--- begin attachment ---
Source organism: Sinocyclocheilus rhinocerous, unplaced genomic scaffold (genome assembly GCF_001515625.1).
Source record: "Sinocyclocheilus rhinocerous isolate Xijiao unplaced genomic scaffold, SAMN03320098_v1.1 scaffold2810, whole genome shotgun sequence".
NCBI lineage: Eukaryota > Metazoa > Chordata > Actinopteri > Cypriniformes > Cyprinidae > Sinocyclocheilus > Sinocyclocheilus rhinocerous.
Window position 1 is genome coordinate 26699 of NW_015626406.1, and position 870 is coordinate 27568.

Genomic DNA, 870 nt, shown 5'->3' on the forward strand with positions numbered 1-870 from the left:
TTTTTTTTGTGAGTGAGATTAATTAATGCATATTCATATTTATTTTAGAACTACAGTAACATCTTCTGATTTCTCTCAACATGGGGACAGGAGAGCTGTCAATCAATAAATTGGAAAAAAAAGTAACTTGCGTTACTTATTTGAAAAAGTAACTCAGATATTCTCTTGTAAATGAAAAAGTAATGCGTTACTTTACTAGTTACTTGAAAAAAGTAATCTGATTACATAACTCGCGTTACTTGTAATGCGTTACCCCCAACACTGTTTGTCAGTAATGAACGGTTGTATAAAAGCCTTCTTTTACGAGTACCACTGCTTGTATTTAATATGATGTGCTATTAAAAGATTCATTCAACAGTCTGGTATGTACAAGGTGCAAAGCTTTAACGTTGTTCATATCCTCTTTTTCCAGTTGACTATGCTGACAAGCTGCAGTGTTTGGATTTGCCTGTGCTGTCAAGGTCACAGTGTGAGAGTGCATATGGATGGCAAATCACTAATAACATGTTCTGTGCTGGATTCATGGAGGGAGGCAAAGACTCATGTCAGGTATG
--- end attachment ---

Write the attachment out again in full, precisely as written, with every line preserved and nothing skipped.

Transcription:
Source organism: Sinocyclocheilus rhinocerous, unplaced genomic scaffold (genome assembly GCF_001515625.1).
Source record: "Sinocyclocheilus rhinocerous isolate Xijiao unplaced genomic scaffold, SAMN03320098_v1.1 scaffold2810, whole genome shotgun sequence".
NCBI lineage: Eukaryota > Metazoa > Chordata > Actinopteri > Cypriniformes > Cyprinidae > Sinocyclocheilus > Sinocyclocheilus rhinocerous.
Window position 1 is genome coordinate 26699 of NW_015626406.1, and position 870 is coordinate 27568.

Genomic DNA, 870 nt, shown 5'->3' on the forward strand with positions numbered 1-870 from the left:
TTTTTTTTGTGAGTGAGATTAATTAATGCATATTCATATTTATTTTAGAACTACAGTAACATCTTCTGATTTCTCTCAACATGGGGACAGGAGAGCTGTCAATCAATAAATTGGAAAAAAAAGTAACTTGCGTTACTTATTTGAAAAAGTAACTCAGATATTCTCTTGTAAATGAAAAAGTAATGCGTTACTTTACTAGTTACTTGAAAAAAGTAATCTGATTACATAACTCGCGTTACTTGTAATGCGTTACCCCCAACACTGTTTGTCAGTAATGAACGGTTGTATAAAAGCCTTCTTTTACGAGTACCACTGCTTGTATTTAATATGATGTGCTATTAAAAGATTCATTCAACAGTCTGGTATGTACAAGGTGCAAAGCTTTAACGTTGTTCATATCCTCTTTTTCCAGTTGACTATGCTGACAAGCTGCAGTGTTTGGATTTGCCTGTGCTGTCAAGGTCACAGTGTGAGAGTGCATATGGATGGCAAATCACTAATAACATGTTCTGTGCTGGATTCATGGAGGGAGGCAAAGACTCATGTCAGGTATG